Contributed by Matthew Weinstein / I really hope people get to see Chris Moss‘s show at Theodore:Art�in Bushwick. I own a painting of his, and I love it. It makes me laugh. It’s hanging by my front door. It’s a crazy little square face; a sort of impasto emoji that signifies nothing. It’s like a mirror of how ridiculous I am that I see every day as I leave my apartment. Chris’s new pieces, based on Peanuts cartoons, are equally teasing.�
Most of the art that is supposed to be funny now isn’t. It mostly consists of gigantic cynical gestures placed into a gigantic cynical reality. Right now I think it’s more difficult to make someone smile than it is to make someone nod in disgust or weep. That is, for people who don’t smile at stupidity.
Chris’s show is one of those art gifts where you go, and you laugh, and you wonder what this person does all day. He dignifies one of the most neglected and snobbishly overlooked threads of American culture: The Cartoon. He makes cartoons of cartoons by adding abstraction. So he brings children’s cartoons into an adult world by eliminating the messages and narratives, but keeping the innate surreality of cartooning.
My dread is that art now is going to exhibit a sense of responsibility to this tragic moment, which is actually one of the most irresponsible ways to think about art. It’s as bad as cynicism and bad jokes. If you have to try to respond to this moment, you already don’t get it. If you think people need your tears and/or cynicism you should enter the world of daytime TV drama.
Chris isn’t making jokes. He’s making jokes not funny; like witty ghosts who disappear before the punchline. He’s making art that expands into existential paradox, much like Richard Prince’s unfunny jokes (for me, his best work) that have a broader, more melancholy and absurdist humor.
Funny art is not interesting to me now. It seems on the side of the victor. Things aren’t funny now. I don’t relate. I’m not sheltered enough. Not funny art that ruminates on ‘the funny’ and runs from the tragic is of interest to me. It seems to suggest how to survive with dignity.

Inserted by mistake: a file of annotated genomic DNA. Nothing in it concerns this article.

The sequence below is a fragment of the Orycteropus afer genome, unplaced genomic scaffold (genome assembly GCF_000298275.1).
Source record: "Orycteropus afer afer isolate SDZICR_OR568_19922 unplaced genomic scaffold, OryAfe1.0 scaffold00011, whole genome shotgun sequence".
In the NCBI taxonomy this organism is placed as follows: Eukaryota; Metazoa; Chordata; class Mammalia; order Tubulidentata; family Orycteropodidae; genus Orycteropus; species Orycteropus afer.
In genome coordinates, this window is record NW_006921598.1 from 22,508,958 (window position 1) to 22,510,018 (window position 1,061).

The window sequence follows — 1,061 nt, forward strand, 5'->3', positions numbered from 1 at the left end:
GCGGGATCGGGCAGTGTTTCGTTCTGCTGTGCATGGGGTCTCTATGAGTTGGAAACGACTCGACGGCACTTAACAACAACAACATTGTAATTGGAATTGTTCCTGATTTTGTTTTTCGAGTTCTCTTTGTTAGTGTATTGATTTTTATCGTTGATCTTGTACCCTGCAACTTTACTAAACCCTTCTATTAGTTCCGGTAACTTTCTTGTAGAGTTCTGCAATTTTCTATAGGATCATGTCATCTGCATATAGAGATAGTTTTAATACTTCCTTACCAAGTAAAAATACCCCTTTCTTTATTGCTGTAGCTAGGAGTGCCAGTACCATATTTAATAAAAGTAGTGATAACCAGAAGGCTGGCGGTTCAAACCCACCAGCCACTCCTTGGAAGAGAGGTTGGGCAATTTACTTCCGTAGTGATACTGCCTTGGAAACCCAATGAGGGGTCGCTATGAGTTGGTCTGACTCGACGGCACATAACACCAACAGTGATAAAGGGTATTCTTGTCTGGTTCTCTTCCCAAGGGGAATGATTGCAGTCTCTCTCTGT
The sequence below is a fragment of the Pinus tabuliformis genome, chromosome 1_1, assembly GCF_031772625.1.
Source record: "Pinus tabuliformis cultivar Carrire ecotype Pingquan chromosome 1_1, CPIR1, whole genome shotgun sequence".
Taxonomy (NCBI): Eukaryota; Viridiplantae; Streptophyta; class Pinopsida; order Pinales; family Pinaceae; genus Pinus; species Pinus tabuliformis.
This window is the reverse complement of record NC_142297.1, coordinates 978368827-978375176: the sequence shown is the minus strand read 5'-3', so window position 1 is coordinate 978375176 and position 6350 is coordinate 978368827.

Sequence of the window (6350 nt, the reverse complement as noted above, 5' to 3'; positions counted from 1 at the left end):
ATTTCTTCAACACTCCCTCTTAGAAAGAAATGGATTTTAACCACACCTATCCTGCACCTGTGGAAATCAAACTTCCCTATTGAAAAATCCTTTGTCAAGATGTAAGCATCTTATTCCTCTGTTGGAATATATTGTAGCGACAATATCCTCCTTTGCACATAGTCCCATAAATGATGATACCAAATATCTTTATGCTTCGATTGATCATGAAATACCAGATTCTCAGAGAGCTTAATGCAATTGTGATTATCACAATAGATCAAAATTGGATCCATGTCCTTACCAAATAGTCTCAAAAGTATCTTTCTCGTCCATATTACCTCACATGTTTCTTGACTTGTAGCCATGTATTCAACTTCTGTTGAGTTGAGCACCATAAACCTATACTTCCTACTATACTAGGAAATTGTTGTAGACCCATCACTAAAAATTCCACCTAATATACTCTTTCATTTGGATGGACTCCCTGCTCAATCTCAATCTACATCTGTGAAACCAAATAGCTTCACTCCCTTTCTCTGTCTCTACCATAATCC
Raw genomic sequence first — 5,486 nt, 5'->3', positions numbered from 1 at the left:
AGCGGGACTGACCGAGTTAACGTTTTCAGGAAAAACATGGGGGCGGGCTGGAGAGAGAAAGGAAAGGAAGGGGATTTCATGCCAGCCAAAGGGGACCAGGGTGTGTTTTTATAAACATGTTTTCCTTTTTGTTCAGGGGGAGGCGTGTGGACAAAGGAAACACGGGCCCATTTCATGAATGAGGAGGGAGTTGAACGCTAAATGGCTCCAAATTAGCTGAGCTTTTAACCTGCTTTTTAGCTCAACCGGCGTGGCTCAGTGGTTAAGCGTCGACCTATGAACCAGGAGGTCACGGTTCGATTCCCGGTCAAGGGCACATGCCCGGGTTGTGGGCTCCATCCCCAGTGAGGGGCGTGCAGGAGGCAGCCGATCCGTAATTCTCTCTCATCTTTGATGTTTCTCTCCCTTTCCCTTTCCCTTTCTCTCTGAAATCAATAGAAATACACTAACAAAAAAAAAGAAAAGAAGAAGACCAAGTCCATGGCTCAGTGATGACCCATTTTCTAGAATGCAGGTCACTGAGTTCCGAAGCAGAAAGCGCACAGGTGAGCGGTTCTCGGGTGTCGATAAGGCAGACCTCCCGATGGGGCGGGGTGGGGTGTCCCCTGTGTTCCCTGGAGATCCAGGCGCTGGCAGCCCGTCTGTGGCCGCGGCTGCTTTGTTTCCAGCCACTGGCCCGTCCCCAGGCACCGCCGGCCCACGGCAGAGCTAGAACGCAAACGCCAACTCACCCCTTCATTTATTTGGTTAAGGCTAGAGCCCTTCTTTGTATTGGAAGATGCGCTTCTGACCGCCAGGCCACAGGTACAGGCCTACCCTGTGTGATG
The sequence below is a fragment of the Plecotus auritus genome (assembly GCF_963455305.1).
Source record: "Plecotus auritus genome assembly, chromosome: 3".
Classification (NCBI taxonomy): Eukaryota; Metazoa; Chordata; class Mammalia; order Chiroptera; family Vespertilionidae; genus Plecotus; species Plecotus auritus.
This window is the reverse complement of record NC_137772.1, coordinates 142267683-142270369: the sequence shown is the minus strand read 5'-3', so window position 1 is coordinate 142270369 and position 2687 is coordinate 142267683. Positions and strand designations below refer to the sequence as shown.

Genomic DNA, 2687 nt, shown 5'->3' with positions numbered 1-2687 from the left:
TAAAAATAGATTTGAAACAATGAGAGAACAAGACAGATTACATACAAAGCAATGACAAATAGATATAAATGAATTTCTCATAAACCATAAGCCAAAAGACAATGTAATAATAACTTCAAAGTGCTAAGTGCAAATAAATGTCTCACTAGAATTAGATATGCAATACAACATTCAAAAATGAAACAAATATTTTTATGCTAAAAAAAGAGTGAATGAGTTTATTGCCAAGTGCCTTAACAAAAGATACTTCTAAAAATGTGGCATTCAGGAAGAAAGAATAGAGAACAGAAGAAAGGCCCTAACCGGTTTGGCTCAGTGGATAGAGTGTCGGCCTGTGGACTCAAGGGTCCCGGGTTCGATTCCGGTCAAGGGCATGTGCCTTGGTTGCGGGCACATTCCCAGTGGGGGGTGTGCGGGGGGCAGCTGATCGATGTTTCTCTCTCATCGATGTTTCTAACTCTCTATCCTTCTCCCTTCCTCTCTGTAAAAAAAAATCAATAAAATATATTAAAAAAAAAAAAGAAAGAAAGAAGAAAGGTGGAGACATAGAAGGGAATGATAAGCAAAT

Great show, Chris. Everyone should go see it if they can.
“Christopher Moss: Pfft,” Theodore:Art, Bushwick, Brooklyn, NY. Through January 28, 2017.
Note: On Saturday, January 28, Theodore:Art is hosting Ginger IRL, a series of performances and readings by Martha Wilson, Gracie Bialecki, Andy Monk and others throughout the course of the day.
3-5 pm / Activism Teach-in:�Discuss the inauguration weekend protests, connect and share ideas about resistance.
5-7 pm / Resource Skillshare:�Briefly share what kind of work you make and tools that help you accomplish it, whether that’s technical resources, materials, funding sources, etc.
7-8:30 pm / Panel: Friendship, Social Activism, and Creative Practice. Orit Gat, Jessica Lynne (Recess, ARTS.BLACK), Rebecca Jampol (Solo(s) Project House, Gateway Project Spaces), and Jasmine Wahi (Gateway Project Spaces, Project for Empty Space) will discuss how social groups impact artistic and activist practice, production, and exhibition.
About the author:�Matthew Weinstein is a visual artist who lives and works in Brooklyn, NY. He makes�3D computer animations and�assists in the creation of non-narrative animated cabarets, which are�aimed at the technical and narrative concerns of the art world. Weinstein contributes regularly to ARTnews and other publications. This post originally appeared on�his Facebook page.
The figure: Christopher Moss, Scooter LaForge, Dana Schutz
Installation views: Man and beast in Bushwick